2. What is your dream cosplay?

There are so many! Probably Transformers Prime Starscream, an electronic opening hard suit from Bubblegum Crisis and Transformers MTMTE Chromedome. Lots of robotic things!

3. What do you do when not cosplaying?

My hubby and I renovate and flip houses, lots of renovations when we’re feeling inspired. I really love anything creative I can get my hands on. Makeup, illustration, furniture restoration etc. I adore fitness and hope this year I’ll be looking a bit more she-hulk.

4. What inspired you to cosplay?

Halloween, the internet and a lot of free time at home. I honestly adore the way most characters are dressed in video games, comics, movies and anime. But it’s not exactly feasible to wear armour while grocery shopping. Cosplay at conventions gives me an opportunity to dress like an orc one day and an alien robot the next.

5. How long does the process typically take?

Depends on the costume and how well rested and sustained I plan to be - hahaha. I’ve finished costumes in as little as six days while others took me a year. 6. Comic Books or video games? Both. Both is good. Also, comics based on video games. Giggity.

7. Favourite superhero?

Depends on your definition of a super hero. While I wouldn’t consider him “super” at it, my favourite spandex hero is Deadpool. He’s trying his best :)

8. Favourite movie?

Hard choice. I really like sci fi that bleeds away from the typical tropes you’d expect. Aliens that don’t want to destroy, robots that aren’t going to enslave the human race and monsters that just want to be loved. I’m a big fan of District 9 and Chappie. Chronicle, AVP, Pacific rim, Berserk golden age arc are good.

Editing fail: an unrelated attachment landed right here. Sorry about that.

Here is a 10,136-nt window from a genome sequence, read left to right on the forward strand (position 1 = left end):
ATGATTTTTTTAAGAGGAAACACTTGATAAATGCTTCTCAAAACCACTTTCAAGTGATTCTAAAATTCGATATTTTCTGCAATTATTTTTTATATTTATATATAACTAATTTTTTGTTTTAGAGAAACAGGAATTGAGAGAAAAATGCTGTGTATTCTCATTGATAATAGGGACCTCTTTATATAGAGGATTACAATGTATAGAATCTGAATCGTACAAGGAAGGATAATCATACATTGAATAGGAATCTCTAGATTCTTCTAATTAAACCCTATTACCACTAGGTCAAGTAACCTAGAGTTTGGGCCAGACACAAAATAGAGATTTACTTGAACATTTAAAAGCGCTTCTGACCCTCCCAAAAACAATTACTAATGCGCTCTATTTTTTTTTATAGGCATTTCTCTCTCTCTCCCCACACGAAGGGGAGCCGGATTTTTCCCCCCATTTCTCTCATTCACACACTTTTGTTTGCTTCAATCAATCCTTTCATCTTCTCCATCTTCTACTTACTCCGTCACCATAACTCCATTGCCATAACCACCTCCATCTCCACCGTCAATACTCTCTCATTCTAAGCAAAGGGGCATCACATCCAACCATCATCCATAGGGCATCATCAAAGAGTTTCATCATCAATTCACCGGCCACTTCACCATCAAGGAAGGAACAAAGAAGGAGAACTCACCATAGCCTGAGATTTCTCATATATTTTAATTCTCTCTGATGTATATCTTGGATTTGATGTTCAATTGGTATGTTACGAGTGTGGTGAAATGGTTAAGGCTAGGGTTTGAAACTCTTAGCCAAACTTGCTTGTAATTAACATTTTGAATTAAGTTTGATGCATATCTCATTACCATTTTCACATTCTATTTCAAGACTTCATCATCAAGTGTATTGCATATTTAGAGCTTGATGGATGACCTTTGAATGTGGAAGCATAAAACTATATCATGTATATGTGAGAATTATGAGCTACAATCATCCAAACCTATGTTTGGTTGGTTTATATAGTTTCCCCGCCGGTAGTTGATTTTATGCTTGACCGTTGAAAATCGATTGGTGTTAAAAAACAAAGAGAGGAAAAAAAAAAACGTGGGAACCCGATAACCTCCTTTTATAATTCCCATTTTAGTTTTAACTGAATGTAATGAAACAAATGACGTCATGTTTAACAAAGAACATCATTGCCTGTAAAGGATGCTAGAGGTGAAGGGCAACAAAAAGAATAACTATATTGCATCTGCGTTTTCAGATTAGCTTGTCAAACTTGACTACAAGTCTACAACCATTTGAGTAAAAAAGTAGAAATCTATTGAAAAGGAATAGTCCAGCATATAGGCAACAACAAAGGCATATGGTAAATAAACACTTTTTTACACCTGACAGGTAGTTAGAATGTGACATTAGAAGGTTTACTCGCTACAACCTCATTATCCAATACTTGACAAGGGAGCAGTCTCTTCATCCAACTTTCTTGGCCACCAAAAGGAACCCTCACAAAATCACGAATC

9. Kirk or Solo?

Sorry no, Commander Shepard. :3

10. What advice do you have for beginner cosplayers?

YouTube tutorials! Throw away the cardboard, duct tape and tin foil and invest in craft foam and EVA foam. A cheap heat gun, dremel and hot glue gun will set you up with sturdy, flexible and durable costumes for years.

11. What was your favourite moment of Northern FanCon 2015

Helping out behind the scenes during the novice competition. Saving expensive lighting equipment that was falling to its death, helping calm nerves and organizing stage performance :D Also, can’t forget hearing I’d won first place! I could hardly contain myself! It’s my very first top prize I’ve won and I was ecstatic!

A little about me

ncoyne3Norm Coyne has been active in local arts, entertainment and promotions for 15 years. He developed the Scene PG to provide local artists and musicians with exposure as well as connect a broader audience to the events and talent Prince George has to offer.